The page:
Day in the Life of a Nonprofit Communicator – Nancy Valentine
Welcome to our latest installment in our series on the “Day in the Life” of nonprofit communicators! This series lets you describe your workday in your own words.
We’d love to feature YOU in this series! Don’t be shy – tell us what you do in a typical day as a nonprofit communications pro.
Nancy XiáoRong Valentine is a self-taught watercolor artist and the Communications Assistant for Springboard for the Arts. She received her BA in Communication from University of Minnesota Duluth and worked on a marketing campaign that received an Award of Excellence from Explore Minnesota Tourism in 2016.
And this is her typical day:
Before 8:00 a.m. – The first thing I do after snoozing my alarm two or three times is reach over for my glass of water and take my gummy vitamins (I’ve always detested taking pills).
Soon after comes either the news or morning playlist (both from my phone), shower, makeup application, hair fussing and breakfast.
8:00 a.m. to 10:00 a.m – I head into the office around 9, so I generally spend my morning meal prepping and checking my planner. Once I’ve got the day outlined in a loose checklist, I pack up the car and head to the office.
After setting up my laptop at my work station, I head to the office mini-fridge to play food tetris with my lunch.
Next up is my favorite part of the day: pouring my first cup of coffee. I bring it back to my desk, check my email and start mentally prioritizing tasks for the day and filling out the social media calendar.
When 10am rolls around, I head to the large conference room for our bi-weekly full staff meeting.
10:00 a.m. to 12:00 p.m. – Every other Tuesday this time slot is reserved for full staff meetings. (With staff located in St. Paul and Fergus Falls, we have a screen and speaker system set up for teleconferencing.) We start the meetings with lightning round updates and I frantically take notes, make doodles and share program updates when it’s my turn. Sometimes we have snacks during this meeting time, which can be incredibly helpful for my brain if the meeting runs long.
12:00 p.m. to 2:00 p.m. – After the staff meeting, I linger to see if there are any individuals that I need to catch up with about their program.
I then head back to my desk to start scheduling social media posts for the rest of the day/week for multiple channels.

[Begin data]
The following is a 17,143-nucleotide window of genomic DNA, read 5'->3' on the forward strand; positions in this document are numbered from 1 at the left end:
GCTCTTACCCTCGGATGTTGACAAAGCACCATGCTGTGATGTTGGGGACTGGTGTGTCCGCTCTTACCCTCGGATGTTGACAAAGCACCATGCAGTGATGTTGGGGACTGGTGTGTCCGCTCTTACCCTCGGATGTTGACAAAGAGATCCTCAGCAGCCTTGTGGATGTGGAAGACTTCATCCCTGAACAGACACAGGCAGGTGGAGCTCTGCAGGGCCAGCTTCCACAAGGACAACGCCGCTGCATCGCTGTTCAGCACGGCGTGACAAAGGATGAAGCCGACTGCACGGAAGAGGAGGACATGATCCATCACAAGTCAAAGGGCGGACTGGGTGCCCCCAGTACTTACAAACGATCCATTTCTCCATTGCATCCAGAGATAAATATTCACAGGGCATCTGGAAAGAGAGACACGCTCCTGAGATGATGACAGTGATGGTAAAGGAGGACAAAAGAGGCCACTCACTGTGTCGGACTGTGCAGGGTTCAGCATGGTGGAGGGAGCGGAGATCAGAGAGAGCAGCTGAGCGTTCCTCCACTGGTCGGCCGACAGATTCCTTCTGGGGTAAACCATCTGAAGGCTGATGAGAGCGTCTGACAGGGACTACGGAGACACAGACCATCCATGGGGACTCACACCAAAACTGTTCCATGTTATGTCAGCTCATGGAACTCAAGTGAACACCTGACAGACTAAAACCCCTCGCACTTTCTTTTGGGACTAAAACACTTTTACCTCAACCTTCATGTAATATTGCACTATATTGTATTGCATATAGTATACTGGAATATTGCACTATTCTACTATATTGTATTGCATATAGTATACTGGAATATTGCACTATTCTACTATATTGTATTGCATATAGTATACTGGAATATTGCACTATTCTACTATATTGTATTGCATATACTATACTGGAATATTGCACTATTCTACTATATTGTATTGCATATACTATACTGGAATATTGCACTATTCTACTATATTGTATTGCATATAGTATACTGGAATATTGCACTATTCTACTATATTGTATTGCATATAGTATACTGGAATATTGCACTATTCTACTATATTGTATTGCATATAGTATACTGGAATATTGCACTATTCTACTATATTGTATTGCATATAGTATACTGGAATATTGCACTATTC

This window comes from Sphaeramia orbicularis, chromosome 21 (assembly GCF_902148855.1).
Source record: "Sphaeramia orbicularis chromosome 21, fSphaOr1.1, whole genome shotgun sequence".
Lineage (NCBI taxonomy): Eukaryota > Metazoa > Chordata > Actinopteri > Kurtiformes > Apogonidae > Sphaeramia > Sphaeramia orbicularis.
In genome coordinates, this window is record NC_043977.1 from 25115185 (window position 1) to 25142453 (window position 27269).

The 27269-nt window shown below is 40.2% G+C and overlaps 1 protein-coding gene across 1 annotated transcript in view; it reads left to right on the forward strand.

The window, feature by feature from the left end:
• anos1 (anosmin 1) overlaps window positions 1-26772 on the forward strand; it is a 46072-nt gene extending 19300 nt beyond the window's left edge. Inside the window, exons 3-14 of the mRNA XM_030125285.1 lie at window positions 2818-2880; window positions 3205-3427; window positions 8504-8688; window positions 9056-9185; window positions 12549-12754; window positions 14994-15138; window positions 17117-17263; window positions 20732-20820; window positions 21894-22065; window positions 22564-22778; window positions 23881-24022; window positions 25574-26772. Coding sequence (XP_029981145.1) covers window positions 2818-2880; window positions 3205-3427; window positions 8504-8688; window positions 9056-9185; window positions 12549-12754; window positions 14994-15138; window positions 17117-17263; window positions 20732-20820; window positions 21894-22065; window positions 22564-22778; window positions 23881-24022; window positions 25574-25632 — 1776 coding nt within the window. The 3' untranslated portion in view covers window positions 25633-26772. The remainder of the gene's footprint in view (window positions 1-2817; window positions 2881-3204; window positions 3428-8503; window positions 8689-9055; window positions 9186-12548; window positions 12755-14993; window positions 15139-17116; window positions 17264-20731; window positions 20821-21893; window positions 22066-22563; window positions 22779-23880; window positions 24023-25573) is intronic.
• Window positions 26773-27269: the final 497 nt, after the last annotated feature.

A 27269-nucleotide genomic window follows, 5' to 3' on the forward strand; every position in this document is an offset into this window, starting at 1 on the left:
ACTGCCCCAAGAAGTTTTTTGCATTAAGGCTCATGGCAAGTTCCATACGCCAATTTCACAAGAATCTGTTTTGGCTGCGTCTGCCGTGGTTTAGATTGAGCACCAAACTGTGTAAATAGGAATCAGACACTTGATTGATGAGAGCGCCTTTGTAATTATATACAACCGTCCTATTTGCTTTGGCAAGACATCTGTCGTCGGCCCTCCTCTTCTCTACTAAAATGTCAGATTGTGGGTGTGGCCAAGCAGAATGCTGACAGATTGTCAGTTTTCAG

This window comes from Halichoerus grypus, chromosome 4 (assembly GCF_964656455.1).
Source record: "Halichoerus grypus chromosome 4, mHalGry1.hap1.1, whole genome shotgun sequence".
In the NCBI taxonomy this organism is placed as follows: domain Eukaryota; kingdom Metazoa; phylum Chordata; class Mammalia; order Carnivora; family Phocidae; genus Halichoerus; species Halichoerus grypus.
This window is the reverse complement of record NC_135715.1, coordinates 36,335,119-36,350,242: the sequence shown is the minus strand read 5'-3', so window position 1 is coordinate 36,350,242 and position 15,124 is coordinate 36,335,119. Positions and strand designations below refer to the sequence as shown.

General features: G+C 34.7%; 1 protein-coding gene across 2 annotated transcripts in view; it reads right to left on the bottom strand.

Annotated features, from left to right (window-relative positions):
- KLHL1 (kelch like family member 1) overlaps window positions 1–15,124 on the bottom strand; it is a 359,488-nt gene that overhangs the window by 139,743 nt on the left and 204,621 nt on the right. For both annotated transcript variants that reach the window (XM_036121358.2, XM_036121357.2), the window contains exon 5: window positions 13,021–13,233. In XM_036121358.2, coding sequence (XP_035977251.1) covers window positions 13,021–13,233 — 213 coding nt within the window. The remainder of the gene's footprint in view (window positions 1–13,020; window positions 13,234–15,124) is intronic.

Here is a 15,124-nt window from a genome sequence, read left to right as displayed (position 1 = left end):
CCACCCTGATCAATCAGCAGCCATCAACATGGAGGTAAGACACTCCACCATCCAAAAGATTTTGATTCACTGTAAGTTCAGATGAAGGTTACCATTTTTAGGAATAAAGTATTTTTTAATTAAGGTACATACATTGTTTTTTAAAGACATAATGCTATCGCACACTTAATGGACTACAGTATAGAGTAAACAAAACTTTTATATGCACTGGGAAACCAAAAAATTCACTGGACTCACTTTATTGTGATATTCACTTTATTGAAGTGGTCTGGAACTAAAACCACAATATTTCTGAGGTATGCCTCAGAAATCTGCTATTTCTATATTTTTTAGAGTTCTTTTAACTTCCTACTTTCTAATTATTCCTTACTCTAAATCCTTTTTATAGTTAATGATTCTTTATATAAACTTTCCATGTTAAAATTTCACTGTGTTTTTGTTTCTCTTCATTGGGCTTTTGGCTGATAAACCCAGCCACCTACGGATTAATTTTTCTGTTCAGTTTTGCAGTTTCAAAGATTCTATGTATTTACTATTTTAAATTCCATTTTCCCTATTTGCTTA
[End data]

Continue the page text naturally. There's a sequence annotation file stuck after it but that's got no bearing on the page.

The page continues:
Sometimes I forget to eat, so it’s nice when my coworkers announce it’s lunch time. If I remember to pack a lunch, I generally eat in the conference room with a handful of coworkers, but if I order in, it’s probably a rushed day and I can be found at my desk working between bites.
2:00 p.m. to 4:00 p.m. – I’m a very focused individual, so during this time slot I am generally working away at scheduling social media posts, interacting with followers, answering emails or filling out our electronic newsletter.
But sometimes I treat myself to a walk about the office to get some exercise in and allow for some organic interaction with my wonderful coworkers. If my supervisor is around, this is generally the time we would check in with each other to discuss any pressing topics or joke around about a funny internet meme.
After 4:00 p.m. – Around 3:30 I start to create lists of things I need to accomplish the following day, so I know where to pick up the next morning.
I finish up a few emails or social posts, then pack up and head home.
When I first started at Springboard, one of the program directors challenged me NOT to bring home my work. This can be difficult for me since my mind rarely stops running, but since I’ve taken her advice, I’ve found myself able to be present with my friends and family and focus better during my work hours.
On the drive home I reflect on the day and make a mental list of what I need to write down when I get off the road. Once I’m home, I write that list down, then either start preparing dinner, or fill up a glass of water for my paint brushes.
Thanks for sharing your day, Nancy!
Want to be featured in this series? Tell us what you do in a typical day as a nonprofit communications pro.